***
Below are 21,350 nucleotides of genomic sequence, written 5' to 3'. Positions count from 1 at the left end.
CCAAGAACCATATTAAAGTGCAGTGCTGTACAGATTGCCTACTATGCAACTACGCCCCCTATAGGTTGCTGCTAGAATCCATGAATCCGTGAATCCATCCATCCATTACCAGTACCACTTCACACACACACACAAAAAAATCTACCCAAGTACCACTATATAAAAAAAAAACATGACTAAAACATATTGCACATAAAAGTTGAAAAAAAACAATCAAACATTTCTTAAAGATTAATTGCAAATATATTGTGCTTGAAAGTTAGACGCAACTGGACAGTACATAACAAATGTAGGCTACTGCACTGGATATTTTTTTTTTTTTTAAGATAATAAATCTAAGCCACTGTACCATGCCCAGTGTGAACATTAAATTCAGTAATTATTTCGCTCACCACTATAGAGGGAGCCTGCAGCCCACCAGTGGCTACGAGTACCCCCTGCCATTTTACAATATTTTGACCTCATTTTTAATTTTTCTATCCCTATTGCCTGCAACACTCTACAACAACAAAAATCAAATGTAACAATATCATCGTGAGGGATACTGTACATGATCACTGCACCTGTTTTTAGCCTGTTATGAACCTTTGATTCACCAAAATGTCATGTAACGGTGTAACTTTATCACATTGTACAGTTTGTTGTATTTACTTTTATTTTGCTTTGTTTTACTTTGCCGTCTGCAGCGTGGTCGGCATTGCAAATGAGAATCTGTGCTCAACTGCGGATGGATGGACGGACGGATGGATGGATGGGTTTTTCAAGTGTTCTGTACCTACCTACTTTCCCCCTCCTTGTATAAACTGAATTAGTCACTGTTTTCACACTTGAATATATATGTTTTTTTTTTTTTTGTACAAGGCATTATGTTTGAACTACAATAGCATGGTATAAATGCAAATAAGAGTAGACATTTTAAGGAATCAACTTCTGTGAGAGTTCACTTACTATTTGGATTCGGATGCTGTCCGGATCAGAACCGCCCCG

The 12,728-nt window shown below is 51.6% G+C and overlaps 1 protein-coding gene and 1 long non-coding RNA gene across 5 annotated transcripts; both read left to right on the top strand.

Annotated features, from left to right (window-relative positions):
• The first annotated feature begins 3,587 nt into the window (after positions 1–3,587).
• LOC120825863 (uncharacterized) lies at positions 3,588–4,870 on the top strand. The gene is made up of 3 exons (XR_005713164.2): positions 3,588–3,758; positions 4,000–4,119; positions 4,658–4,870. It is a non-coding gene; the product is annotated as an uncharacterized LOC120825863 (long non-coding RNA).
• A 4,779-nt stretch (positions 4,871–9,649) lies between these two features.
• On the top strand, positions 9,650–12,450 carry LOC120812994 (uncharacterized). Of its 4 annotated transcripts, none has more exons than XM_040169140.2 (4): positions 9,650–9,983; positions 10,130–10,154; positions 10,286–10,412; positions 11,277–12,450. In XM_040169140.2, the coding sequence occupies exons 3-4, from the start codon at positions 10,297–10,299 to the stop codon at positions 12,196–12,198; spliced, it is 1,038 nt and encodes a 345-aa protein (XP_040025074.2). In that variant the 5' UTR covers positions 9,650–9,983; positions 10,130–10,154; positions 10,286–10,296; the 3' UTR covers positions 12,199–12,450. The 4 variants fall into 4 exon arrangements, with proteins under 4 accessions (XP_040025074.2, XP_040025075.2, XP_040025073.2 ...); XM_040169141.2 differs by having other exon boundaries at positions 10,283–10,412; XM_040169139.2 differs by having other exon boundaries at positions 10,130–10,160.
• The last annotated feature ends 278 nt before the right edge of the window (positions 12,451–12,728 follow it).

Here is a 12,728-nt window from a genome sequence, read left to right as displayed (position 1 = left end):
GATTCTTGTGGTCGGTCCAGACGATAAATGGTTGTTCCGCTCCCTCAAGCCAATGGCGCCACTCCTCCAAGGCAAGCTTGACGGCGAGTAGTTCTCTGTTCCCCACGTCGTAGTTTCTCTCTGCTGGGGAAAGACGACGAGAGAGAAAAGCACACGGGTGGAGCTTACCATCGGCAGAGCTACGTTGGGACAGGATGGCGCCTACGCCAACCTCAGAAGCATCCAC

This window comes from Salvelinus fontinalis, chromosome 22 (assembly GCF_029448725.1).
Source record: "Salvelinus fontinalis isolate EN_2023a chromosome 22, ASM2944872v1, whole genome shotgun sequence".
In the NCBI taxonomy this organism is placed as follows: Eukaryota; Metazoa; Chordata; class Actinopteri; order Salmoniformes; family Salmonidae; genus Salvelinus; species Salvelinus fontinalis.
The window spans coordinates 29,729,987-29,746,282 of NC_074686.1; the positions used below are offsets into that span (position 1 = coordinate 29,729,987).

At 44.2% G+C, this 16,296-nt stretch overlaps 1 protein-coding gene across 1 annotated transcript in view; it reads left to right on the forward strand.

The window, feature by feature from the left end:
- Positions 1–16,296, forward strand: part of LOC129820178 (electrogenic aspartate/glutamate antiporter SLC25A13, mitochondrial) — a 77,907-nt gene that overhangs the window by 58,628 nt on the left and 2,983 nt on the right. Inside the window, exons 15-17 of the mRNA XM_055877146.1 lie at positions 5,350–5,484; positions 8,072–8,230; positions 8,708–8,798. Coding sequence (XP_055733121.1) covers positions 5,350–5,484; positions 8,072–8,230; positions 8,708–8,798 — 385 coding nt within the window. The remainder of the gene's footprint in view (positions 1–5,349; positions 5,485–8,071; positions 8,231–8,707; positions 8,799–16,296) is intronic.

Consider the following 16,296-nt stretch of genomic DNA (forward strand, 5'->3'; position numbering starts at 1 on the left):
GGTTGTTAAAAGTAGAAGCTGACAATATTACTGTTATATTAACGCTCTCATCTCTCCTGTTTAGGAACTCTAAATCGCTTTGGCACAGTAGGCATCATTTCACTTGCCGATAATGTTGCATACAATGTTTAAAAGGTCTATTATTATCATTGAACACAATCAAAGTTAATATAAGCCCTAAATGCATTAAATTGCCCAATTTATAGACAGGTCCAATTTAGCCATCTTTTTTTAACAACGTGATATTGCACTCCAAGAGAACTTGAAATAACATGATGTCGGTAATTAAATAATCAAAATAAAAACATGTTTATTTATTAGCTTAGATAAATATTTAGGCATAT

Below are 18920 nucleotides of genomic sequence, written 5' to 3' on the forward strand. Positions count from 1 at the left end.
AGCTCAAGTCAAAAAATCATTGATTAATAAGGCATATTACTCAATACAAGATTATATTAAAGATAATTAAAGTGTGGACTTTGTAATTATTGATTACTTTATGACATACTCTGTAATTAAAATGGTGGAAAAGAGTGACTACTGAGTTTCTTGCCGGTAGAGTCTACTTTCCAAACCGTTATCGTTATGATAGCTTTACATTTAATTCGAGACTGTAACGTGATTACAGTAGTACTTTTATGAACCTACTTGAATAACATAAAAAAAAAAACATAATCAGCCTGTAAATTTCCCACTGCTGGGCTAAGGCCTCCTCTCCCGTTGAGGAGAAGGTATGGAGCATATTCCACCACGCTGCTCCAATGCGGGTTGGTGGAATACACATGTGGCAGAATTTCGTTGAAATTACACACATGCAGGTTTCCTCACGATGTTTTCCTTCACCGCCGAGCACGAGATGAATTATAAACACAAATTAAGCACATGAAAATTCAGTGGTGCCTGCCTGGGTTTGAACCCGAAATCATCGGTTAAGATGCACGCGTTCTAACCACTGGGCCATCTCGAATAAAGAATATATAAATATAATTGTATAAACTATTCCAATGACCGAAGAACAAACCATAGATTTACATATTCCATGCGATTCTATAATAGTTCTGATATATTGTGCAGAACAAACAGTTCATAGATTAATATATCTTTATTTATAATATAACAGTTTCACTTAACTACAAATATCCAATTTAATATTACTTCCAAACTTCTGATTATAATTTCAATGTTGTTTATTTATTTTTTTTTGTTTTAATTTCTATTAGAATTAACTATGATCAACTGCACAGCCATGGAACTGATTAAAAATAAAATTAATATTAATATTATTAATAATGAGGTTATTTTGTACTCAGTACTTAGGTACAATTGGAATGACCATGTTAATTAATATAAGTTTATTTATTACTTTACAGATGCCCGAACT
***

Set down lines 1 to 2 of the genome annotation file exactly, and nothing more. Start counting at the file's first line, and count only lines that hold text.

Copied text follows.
Below are 21,350 nucleotides of genomic sequence, written 5' to 3'. Positions count from 1 at the left end.
CCAAGAACCATATTAAAGTGCAGTGCTGTACAGATTGCCTACTATGCAACTACGCCCCCTATAGGTTGCTGCTAGAATCCATGAATCCGTGAATCCATCCATCCATTACCAGTACCACTTCACACACACACACAAAAAAATCTACCCAAGTACCACTATATAAAAAAAAAACATGACTAAAACATATTGCACATAAAAGTTGAAAAAAAACAATCAAACATTTCTTAAAGATTAATTGCAAATATATTGTGCTTGAAAGTTAGACGCAACTGGACAGTACATAACAAATGTAGGCTACTGCACTGGATATTTTTTTTTTTTTTAAGATAATAAATCTAAGCCACTGTACCATGCCCAGTGTGAACATTAAATTCAGTAATTATTTCGCTCACCACTATAGAGGGAGCCTGCAGCCCACCAGTGGCTACGAGTACCCCCTGCCATTTTACAATATTTTGACCTCATTTTTAATTTTTCTATCCCTATTGCCTGCAACACTCTACAACAACAAAAATCAAATGTAACAATATCATCGTGAGGGATACTGTACATGATCACTGCACCTGTTTTTAGCCTGTTATGAACCTTTGATTCACCAAAATGTCATGTAACGGTGTAACTTTATCACATTGTACAGTTTGTTGTATTTACTTTTATTTTGCTTTGTTTTACTTTGCCGTCTGCAGCGTGGTCGGCATTGCAAATGAGAATCTGTGCTCAACTGCGGATGGATGGACGGACGGATGGATGGATGGGTTTTTCAAGTGTTCTGTACCTACCTACTTTCCCCCTCCTTGTATAAACTGAATTAGTCACTGTTTTCACACTTGAATATATATGTTTTTTTTTTTTTTGTACAAGGCATTATGTTTGAACTACAATAGCATGGTATAAATGCAAATAAGAGTAGACATTTTAAGGAATCAACTTCTGTGAGAGTTCACTTACTATTTGGATTCGGATGCTGTCCGGATCAGAACCGCCCCG